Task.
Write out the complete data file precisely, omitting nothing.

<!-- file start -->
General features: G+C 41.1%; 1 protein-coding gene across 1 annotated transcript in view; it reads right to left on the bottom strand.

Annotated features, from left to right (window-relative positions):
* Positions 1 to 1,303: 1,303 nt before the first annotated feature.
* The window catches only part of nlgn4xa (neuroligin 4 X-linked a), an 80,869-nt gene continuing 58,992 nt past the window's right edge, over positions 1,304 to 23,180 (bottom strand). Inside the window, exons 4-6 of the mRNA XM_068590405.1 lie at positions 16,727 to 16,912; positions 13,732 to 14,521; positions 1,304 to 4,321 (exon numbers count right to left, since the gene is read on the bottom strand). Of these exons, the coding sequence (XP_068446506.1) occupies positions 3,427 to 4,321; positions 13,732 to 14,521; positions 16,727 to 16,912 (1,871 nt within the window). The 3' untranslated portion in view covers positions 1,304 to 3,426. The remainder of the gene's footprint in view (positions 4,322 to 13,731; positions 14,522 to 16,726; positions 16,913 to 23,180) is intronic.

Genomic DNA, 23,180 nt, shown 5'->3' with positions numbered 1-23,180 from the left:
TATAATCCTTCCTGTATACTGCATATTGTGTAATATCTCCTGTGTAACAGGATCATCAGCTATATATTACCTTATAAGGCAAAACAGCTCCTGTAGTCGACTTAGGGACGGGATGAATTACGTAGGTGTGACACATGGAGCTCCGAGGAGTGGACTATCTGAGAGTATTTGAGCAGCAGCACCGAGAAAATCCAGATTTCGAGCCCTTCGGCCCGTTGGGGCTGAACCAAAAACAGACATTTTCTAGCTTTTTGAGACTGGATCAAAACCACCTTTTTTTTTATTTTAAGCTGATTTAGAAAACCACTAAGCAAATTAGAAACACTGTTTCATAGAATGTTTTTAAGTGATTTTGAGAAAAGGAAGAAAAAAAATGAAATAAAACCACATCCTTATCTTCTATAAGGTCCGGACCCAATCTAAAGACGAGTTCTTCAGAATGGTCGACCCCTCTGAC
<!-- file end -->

General features: G+C 41.1%; 1 protein-coding gene across 1 annotated transcript in view; it reads right to left on the bottom strand.

Annotated features, from left to right (window-relative positions):
* Positions 1 to 1,303: 1,303 nt before the first annotated feature.
* The window catches only part of nlgn4xa (neuroligin 4 X-linked a), an 80,869-nt gene continuing 58,992 nt past the window's right edge, over positions 1,304 to 23,180 (bottom strand). Inside the window, exons 4-6 of the mRNA XM_068590405.1 lie at positions 16,727 to 16,912; positions 13,732 to 14,521; positions 1,304 to 4,321 (exon numbers count right to left, since the gene is read on the bottom strand). Of these exons, the coding sequence (XP_068446506.1) occupies positions 3,427 to 4,321; positions 13,732 to 14,521; positions 16,727 to 16,912 (1,871 nt within the window). The 3' untranslated portion in view covers positions 1,304 to 3,426. The remainder of the gene's footprint in view (positions 4,322 to 13,731; positions 14,522 to 16,726; positions 16,913 to 23,180) is intronic.

Genomic DNA, 23,180 nt, shown 5'->3' with positions numbered 1-23,180 from the left:
TATAATCCTTCCTGTATACTGCATATTGTGTAATATCTCCTGTGTAACAGGATCATCAGCTATATATTACCTTATAAGGCAAAACAGCTCCTGTAGTCGACTTAGGGACGGGATGAATTACGTAGGTGTGACACATGGAGCTCCGAGGAGTGGACTATCTGAGAGTATTTGAGCAGCAGCACCGAGAAAATCCAGATTTCGAGCCCTTCGGCCCGTTGGGGCTGAACCAAAAACAGACATTTTCTAGCTTTTTGAGACTGGATCAAAACCACCTTTTTTTTTATTTTAAGCTGATTTAGAAAACCACTAAGCAAATTAGAAACACTGTTTCATAGAATGTTTTTAAGTGATTTTGAGAAAAGGAAGAAAAAAAATGAAATAAAACCACATCCTTATCTTCTATAAGGTCCGGACCCAATCTAAAGACGAGTTCTTCAGAATGGTCGACCCCTCTGAC